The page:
• If you cannot brush immediately after eating you need to thoroughly swish your mouth with water and then clean your teeth and braces as soon as you can.
  • After your evening meal floss carefully and then brush your teeth.
  • It is important to use fluoride toothpaste, as fluoride will help prevent staining and damage to your teeth.

The key to healthy teeth and gums during your orthodontic treatment is the complete removal of all plaque every day.

Plaque is the sticky colourless film of bacteria that is constantly forming on your teeth. It is the main cause of gum disease and dental decay.

Preventing damage to your teeth and gums. Cleaning your teeth and gums is very important to avoid the following damage:

Poor Oral Hygiene
  1. Enamel decalcification - permanent white marks on teeth.
  2. Swollen, puffy gums.
  3. Bleeding gums.
  4. Tooth decay.


Disclosing solution is a pink dye which stains food and plaque on your teeth. Use it at least once a week after flossing and brushing to see the areas you have missed.

Using Disclosing Tablets
  • Swish the dye solution around your teeth and gums.
  • Rinse your mouth with water to remove the excess dye. The pink stains around your braces show where the plaque has been left.
  • Now brush and floss your teeth again. When all the pink areas are gone your mouth will be plaque free.



Your teeth will move best when all your body systems are healthy. A balanced diet is important, so choose foods from all food groups. In the first few days and after adjustments your teeth may be tender to pressure, so it’s best to eat softer foods.

Don’t eat hard, chewy food or place hard objects in your mouth. They loosen, break and bend wires, brackets and bands. You must avoid:

  • Hard crusts from bread and pizza.
  • Tough meat or chewing meat off the bone (chicken and chops).
  • Carrots – unless cooked or grated.
  • Raw celery.
  • Apples – must be cut up first.
  • Hard biscuits.
  • Sucking and chewing ice blocks.
  • Corn chips, popcorn, nuts.
  • Toasted muesli or hard cereals.
  • Chewing on pens, bottle tops, fingernails.

Don’t eat hard, sticky or sweet foods. They cause damage to the teeth and gums as well as the braces. For example:

  • Lollies – hard and soft.
  • Chocolates.
  • Chewing gum, bubble gum.
  • Muesli or fruit bars.


Sugar is dangerous to your teeth. Don’t forget the hidden sugar and acids in dried fruit, sports drinks, soft drinks, cordials, sugared cereal, honey and jam. Too much sugar causes acid attack which leads to staining, enamel damage and decay of your teeth.

REMEMBER! When you are thirsty, tap water is best. It contains fluoride and it also substitutes for sugary drinks.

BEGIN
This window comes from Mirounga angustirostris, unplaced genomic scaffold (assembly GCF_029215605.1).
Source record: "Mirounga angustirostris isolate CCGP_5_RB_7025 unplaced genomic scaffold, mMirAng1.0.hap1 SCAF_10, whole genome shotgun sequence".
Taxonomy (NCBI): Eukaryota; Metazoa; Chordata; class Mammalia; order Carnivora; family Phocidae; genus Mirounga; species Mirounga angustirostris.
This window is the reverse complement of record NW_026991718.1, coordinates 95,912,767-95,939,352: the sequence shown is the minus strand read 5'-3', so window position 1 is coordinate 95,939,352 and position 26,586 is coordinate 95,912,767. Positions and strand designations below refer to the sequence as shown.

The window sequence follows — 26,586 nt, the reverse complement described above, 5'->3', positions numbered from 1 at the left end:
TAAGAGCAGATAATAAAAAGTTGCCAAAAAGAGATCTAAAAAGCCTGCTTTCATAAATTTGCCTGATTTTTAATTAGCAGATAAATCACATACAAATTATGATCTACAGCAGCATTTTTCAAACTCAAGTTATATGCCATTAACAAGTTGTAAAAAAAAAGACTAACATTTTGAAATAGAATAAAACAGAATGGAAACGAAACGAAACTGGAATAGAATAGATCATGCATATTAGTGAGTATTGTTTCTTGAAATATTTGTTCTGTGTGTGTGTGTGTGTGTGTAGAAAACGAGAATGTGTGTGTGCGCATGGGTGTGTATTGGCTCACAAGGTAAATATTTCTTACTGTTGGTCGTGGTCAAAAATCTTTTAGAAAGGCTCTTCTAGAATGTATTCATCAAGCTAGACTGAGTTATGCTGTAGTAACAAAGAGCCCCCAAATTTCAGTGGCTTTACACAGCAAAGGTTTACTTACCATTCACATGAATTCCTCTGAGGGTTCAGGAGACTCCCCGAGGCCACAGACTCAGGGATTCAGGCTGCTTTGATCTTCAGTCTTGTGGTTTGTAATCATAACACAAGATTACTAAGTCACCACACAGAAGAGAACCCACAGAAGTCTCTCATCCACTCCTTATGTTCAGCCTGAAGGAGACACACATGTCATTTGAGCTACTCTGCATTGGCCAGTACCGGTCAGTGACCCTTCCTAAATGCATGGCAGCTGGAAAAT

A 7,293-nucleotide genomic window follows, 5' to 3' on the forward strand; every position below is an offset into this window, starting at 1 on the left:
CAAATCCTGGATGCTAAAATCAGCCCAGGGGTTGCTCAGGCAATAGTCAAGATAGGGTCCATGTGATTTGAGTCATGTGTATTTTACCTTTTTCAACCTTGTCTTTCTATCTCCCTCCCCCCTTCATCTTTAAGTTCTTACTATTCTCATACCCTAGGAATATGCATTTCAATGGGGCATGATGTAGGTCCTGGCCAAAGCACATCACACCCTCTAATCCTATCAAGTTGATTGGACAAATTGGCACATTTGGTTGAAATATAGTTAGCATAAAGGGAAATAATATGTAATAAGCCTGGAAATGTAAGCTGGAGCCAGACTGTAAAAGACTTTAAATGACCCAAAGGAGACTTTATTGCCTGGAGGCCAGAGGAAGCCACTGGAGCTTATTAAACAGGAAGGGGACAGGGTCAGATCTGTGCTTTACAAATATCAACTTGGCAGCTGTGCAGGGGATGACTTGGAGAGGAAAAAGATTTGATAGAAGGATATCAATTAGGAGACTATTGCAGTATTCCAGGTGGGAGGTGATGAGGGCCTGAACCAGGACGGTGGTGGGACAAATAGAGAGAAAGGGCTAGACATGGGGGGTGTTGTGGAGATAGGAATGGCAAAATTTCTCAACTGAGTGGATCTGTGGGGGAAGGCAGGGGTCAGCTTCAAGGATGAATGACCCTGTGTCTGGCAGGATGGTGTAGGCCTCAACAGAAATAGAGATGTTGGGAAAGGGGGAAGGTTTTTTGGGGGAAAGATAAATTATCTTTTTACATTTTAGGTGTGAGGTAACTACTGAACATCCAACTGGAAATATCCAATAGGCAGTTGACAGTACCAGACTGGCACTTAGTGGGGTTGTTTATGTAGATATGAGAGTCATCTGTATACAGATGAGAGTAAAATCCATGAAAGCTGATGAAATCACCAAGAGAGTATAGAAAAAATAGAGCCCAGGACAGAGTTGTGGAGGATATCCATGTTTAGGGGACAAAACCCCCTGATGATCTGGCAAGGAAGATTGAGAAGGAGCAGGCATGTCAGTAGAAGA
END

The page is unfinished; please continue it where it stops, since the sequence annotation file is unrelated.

In almost all cases damage to your braces is caused by eating hard or brittle foods or chewing on pens or other hard objects.


  • It will be painful if a wire catches on your cheek or lip.
  • It will be inconvenient for you. An appointment will be taken up repairing damage rather than progressing with your treatment. This means your braces will be on for a longer time.
  • Damaged orthodontic appliances often cannot be repaired, and are costly to replace. Please understand that frequent damage may result in additional cost to you.


We recommend you wear a mouthguard if you are playing contact sports or any other activity where your teeth are at risk of trauma.

We can use specialist orthodontic technicians to make a personalised mouthguard which will provide you with significant protection from trauma.

You may choose to use a non-personalised mouthguard from a pharmacy. This will not provide the same level of protection as a personalised mouthguard, but does have the advantage of being able to be remoulded a few times as the teeth move. We are happy to mould your mouthguard for you, if you are not confident to do it yourself.

  • Sore and tender gums and teeth.
    Remember some soreness is normal, especially after an adjustment. Use warm salty mouth rinses and eat a soft diet to relieve discomfort. If necessary, use the same pain reliever as you would for a headache.
  • Irritated cheeks, lips and tongue.
    Try to see what is causing the problem. If a wire has moved out of place try to move it back into place by using a cotton wool bud or the end of a match stick. If that does not work, cover the area with wax or cotton wool and contact us for an appointment.
  • Broken Archwire.
    Stop wearing any elastics and contact us. Remove any loose wire and cover the irritating end with wax or cotton wool.
  • Broken Bracket.
    This is not an emergency, however please advise Scope Orthodontics as it may need to be attended to before your next appointment.
  • Loose band on a back tooth.
    It is important for us to re-cement any loose bands. Please call Scope Orthodontics for an appointment as soon as possible.
For any of the above issues, please contact us


How much will it cost?

This depends on the complexity of the case, and the treatment method chosen to correct the problem. You will receive an exact cost for your treatment once your initial consultation and treatment plan is complete. Our fees include placement of your appliances, all of your adjustment visits for the length of your treatment, any x-rays which we take during the course of your treatment, removal of any appliances, your first set of orthodontic retainers if required and the first 12 months of supervision following the removal of any appliances. We will also supply a mouth guard, if you need one.

This ensures there are no hidden expenses for you to worry about during the course of treatment.

Easy payment plans

At Scope Orthodontics we offer flexible monthly interest-free payment plans via secure monthly direct debit payments. This enables you to pay off the treatment as you go rather than in one lump sum payment.